From Source to Sky
Tracking greenhouse gases
Physics professor Aslam Khalil has shaped scientific understanding of global climate change. He was one of the first to identify methane's role as a powerful greenhouse gas, tracing its increase to human activities such as rice farming. Establishing these connections has proven crucial in the battle to alter behaviors that contribute to global warming.
Scientists have long understood that carbon dioxide (CO2) in the atmosphere contributes to the “greenhouse effect”—a trapping of energy that results in higher temperatures.
But it was research by atmospheric physicist Aslam Khalil that in 1981 first recognized the rapid increase of another gas in the atmosphere 20 times more potent than CO2: methane.
Khalil, now a professor of physics at Portland State University, is one of the field’s most widely cited experts, as he has worked to understand methane and other greenhouse gases, their sources, and the human and natural behaviors producing them.
In China, farmers began planting a hybrid breed of rice that needed less water. That allowed for periodic draining of rice paddies. By not leaving land flooded year-round, and alternating other crops, Khalil and others found that farmers reduced the anaerobic conditions that produce methane.
His body of work led to the inclusion of a half-dozen greenhouse gases in the 1997 Kyoto Protocol. Over 190 countries worldwide (though not the United States) eventually adopted the international environmental treaty aimed at monitoring and curtailing greenhouse gas emissions.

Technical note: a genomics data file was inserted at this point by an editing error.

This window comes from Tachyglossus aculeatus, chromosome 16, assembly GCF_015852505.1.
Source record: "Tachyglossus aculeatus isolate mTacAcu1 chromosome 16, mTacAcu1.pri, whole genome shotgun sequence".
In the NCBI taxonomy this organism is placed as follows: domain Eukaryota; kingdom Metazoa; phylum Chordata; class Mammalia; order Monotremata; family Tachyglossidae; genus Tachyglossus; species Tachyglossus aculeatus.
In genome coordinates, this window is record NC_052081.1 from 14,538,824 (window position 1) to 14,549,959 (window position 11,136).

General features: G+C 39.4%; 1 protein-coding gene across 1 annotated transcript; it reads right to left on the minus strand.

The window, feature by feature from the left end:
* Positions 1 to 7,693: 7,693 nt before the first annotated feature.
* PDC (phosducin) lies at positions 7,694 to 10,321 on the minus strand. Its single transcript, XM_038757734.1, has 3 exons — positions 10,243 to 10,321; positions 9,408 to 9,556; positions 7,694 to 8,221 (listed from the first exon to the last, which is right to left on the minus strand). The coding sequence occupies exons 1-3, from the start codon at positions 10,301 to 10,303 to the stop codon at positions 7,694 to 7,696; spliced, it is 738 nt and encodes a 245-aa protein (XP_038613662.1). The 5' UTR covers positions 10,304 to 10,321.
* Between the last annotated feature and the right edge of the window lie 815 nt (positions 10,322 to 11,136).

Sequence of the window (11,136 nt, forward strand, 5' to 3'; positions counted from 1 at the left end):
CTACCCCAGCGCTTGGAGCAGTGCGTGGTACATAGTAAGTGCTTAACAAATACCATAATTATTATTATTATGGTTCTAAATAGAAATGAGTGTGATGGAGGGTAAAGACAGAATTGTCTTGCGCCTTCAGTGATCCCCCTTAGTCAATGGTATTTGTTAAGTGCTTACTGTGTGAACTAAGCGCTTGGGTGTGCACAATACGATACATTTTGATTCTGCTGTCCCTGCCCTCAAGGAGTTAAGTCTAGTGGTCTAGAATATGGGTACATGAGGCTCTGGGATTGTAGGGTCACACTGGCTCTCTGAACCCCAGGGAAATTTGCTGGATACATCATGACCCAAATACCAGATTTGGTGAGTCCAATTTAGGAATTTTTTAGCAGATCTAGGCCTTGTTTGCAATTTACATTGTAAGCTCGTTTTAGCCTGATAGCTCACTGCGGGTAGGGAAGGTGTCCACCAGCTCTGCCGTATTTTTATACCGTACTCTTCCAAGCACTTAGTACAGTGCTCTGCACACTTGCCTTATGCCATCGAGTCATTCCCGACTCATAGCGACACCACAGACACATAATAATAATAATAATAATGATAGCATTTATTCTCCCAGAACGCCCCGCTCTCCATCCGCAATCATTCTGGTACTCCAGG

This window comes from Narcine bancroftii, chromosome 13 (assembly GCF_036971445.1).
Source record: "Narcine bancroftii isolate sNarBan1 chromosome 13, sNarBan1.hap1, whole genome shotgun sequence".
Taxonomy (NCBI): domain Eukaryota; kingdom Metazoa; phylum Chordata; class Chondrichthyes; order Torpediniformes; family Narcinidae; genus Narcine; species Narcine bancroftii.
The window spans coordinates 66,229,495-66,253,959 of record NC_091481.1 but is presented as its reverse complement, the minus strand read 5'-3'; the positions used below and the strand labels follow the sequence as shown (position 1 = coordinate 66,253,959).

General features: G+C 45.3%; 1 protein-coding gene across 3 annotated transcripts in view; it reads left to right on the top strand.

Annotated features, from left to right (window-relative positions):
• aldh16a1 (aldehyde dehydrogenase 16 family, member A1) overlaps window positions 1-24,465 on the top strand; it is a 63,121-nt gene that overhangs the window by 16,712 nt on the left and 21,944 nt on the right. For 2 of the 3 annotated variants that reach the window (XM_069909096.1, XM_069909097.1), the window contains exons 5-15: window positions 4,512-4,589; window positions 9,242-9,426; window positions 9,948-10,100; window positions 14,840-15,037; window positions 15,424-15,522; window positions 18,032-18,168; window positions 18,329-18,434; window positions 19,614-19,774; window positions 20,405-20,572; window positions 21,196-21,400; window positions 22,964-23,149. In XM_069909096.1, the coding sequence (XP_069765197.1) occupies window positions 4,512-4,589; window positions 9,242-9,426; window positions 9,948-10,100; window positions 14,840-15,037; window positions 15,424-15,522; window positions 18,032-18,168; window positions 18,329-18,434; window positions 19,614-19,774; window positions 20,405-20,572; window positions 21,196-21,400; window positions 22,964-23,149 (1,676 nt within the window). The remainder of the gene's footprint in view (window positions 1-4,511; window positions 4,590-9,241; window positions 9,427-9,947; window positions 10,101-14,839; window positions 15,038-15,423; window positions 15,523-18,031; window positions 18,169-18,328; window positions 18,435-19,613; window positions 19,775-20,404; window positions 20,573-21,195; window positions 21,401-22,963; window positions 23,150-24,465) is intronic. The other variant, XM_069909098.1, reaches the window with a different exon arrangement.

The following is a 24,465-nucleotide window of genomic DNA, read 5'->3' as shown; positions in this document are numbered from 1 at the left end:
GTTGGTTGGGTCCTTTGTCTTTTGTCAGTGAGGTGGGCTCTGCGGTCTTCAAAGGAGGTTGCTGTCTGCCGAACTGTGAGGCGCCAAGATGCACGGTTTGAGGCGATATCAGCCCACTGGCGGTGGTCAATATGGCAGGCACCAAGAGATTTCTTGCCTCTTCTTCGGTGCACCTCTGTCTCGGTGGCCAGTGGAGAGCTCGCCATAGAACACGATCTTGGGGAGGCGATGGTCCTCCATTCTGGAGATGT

Much of Khalil’s recent work has focused on methane—a gas 20 times more effective at trapping heat than CO2. As populations grow and urbanize, methane production increases. Seemingly paradoxically, global methane levels in the atmosphere have stabilized over the past two decades even as concentrations of other greenhouse gas levels have increased. Whether this leveling is permanent or just a temporary stay remains unclear.
Computer models and additional research will continue to improve projections of greenhouse gas emissions. But Khalil has come to accept an “irreducible uncertainty” in that science.
“More work in the field is not going to solve these problems,” Khalil says. Taking action to combat global warming will mean moving forward with policies and investments—without definitive answers or guaranteed results. That remains a major stumbling block to advancing climate policies, says Khalil.
For Aslam Khalil, an important piece of the solution is engaging scientists from across disciplines. It also means expanding curriculum to capture growing interest from students.
His undergraduate course, “The Earth’s Atmosphere: Global Change and Human Life” (Physics 375), is open to non-majors and one of only a handful in the nation to explore the systems that intertwine climate change and human (anthropogenic) activities. He is also developing a textbook addressing the topic.
Khalil was lead author of the Oregon Climate Assessment Report’s chapter on “Climate change in Oregon: Defining the problem and its causes.” Commissioned by the Oregon State Legislature and published in December 2010, the document is the first comprehensive assessment of climate issues facing Oregon.